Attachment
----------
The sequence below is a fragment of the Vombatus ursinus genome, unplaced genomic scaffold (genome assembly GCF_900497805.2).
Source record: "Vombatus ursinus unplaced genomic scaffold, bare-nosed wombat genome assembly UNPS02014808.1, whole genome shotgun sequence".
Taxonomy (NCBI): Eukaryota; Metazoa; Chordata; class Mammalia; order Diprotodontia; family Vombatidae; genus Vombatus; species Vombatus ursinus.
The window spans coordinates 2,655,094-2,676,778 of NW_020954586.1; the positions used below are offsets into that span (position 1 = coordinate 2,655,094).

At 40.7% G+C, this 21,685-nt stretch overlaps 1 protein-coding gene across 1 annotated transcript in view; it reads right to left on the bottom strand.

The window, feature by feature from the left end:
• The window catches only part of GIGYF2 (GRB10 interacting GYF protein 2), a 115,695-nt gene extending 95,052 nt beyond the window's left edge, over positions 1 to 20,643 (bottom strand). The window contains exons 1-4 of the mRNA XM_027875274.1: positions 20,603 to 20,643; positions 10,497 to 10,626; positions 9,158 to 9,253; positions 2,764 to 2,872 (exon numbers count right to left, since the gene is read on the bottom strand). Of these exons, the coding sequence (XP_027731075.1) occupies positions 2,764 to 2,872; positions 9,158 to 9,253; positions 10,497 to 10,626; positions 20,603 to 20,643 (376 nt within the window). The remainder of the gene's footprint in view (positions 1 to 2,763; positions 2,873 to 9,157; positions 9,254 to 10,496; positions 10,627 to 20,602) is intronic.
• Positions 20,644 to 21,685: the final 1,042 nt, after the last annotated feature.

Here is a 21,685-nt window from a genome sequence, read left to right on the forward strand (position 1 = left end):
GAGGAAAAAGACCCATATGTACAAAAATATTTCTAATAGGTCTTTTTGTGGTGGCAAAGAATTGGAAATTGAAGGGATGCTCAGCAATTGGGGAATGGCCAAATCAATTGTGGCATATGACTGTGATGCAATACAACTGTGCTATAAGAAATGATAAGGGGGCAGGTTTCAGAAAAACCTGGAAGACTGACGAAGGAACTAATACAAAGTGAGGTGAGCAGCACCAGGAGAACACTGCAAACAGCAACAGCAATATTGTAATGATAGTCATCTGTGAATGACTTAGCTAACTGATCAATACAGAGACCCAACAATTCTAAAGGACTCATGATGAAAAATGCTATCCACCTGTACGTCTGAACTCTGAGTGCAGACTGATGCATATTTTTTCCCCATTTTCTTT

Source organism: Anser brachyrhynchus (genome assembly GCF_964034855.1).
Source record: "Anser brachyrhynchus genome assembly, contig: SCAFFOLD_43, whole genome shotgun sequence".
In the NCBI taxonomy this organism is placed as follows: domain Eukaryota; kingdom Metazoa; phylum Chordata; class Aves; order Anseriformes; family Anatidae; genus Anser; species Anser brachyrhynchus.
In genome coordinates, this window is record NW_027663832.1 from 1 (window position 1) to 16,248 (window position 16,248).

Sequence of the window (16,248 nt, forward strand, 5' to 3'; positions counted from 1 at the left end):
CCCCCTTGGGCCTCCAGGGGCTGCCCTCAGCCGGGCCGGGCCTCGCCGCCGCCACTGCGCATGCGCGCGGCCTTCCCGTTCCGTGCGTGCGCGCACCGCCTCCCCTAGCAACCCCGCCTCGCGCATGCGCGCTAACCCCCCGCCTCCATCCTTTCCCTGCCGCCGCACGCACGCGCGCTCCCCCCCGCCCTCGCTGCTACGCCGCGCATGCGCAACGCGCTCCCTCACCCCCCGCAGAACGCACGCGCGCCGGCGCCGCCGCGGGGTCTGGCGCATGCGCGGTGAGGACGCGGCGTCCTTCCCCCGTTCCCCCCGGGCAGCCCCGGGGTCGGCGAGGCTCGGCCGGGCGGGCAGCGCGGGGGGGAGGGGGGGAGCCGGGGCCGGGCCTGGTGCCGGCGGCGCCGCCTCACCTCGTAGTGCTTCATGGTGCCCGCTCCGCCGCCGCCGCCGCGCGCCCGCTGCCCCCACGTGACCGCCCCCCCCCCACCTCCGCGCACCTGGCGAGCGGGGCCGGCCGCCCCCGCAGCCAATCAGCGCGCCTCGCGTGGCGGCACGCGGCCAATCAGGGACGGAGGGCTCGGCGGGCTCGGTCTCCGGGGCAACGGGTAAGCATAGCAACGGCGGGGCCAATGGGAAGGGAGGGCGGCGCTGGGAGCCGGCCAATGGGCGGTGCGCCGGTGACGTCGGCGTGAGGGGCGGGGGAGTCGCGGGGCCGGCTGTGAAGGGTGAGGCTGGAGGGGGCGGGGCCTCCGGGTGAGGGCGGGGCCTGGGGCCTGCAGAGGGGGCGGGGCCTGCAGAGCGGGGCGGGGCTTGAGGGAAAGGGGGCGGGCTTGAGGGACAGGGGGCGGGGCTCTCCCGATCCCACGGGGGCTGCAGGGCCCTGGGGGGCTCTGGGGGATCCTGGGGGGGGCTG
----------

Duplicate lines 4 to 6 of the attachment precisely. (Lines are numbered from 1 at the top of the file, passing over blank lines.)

The window spans coordinates 2,655,094-2,676,778 of NW_020954586.1; the positions used below are offsets into that span (position 1 = coordinate 2,655,094).

At 40.7% G+C, this 21,685-nt stretch overlaps 1 protein-coding gene across 1 annotated transcript in view; it reads right to left on the bottom strand.

The window, feature by feature from the left end: